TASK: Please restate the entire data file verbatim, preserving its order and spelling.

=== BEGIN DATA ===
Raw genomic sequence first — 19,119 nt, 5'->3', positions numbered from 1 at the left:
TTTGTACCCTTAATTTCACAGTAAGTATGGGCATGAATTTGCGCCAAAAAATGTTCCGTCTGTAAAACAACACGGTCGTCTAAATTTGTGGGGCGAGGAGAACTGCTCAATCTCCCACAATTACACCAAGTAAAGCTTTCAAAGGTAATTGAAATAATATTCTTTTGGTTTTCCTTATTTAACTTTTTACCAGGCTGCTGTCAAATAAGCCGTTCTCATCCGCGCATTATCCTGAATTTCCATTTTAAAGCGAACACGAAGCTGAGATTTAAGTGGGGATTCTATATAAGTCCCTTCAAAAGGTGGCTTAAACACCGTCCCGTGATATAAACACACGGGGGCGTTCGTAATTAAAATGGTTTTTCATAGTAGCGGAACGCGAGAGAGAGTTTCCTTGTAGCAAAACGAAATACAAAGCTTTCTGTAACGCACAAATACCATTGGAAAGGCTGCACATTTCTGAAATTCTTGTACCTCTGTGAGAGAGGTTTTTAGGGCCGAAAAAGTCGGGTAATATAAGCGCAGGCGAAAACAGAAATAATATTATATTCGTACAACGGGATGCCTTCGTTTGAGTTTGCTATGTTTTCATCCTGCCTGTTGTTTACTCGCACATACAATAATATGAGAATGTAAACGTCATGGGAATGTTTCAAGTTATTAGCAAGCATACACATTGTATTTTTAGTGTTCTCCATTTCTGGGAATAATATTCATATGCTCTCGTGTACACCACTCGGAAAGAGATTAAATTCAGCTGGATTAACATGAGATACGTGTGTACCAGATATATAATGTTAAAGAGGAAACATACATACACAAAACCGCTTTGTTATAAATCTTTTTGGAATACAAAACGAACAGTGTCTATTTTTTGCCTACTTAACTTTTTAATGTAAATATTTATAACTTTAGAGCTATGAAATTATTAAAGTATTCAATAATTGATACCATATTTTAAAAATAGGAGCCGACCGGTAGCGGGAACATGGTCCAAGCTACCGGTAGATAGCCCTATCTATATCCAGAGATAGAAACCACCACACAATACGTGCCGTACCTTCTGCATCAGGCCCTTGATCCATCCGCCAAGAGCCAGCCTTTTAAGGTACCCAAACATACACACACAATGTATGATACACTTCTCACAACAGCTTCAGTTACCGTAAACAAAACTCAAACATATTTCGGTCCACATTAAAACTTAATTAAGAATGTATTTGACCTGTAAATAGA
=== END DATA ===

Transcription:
Raw genomic sequence first — 19,119 nt, 5'->3', positions numbered from 1 at the left:
TTTGTACCCTTAATTTCACAGTAAGTATGGGCATGAATTTGCGCCAAAAAATGTTCCGTCTGTAAAACAACACGGTCGTCTAAATTTGTGGGGCGAGGAGAACTGCTCAATCTCCCACAATTACACCAAGTAAAGCTTTCAAAGGTAATTGAAATAATATTCTTTTGGTTTTCCTTATTTAACTTTTTACCAGGCTGCTGTCAAATAAGCCGTTCTCATCCGCGCATTATCCTGAATTTCCATTTTAAAGCGAACACGAAGCTGAGATTTAAGTGGGGATTCTATATAAGTCCCTTCAAAAGGTGGCTTAAACACCGTCCCGTGATATAAACACACGGGGGCGTTCGTAATTAAAATGGTTTTTCATAGTAGCGGAACGCGAGAGAGAGTTTCCTTGTAGCAAAACGAAATACAAAGCTTTCTGTAACGCACAAATACCATTGGAAAGGCTGCACATTTCTGAAATTCTTGTACCTCTGTGAGAGAGGTTTTTAGGGCCGAAAAAGTCGGGTAATATAAGCGCAGGCGAAAACAGAAATAATATTATATTCGTACAACGGGATGCCTTCGTTTGAGTTTGCTATGTTTTCATCCTGCCTGTTGTTTACTCGCACATACAATAATATGAGAATGTAAACGTCATGGGAATGTTTCAAGTTATTAGCAAGCATACACATTGTATTTTTAGTGTTCTCCATTTCTGGGAATAATATTCATATGCTCTCGTGTACACCACTCGGAAAGAGATTAAATTCAGCTGGATTAACATGAGATACGTGTGTACCAGATATATAATGTTAAAGAGGAAACATACATACACAAAACCGCTTTGTTATAAATCTTTTTGGAATACAAAACGAACAGTGTCTATTTTTTGCCTACTTAACTTTTTAATGTAAATATTTATAACTTTAGAGCTATGAAATTATTAAAGTATTCAATAATTGATACCATATTTTAAAAATAGGAGCCGACCGGTAGCGGGAACATGGTCCAAGCTACCGGTAGATAGCCCTATCTATATCCAGAGATAGAAACCACCACACAATACGTGCCGTACCTTCTGCATCAGGCCCTTGATCCATCCGCCAAGAGCCAGCCTTTTAAGGTACCCAAACATACACACACAATGTATGATACACTTCTCACAACAGCTTCAGTTACCGTAAACAAAACTCAAACATATTTCGGTCCACATTAAAACTTAATTAAGAATGTATTTGACCTGTAAATAGA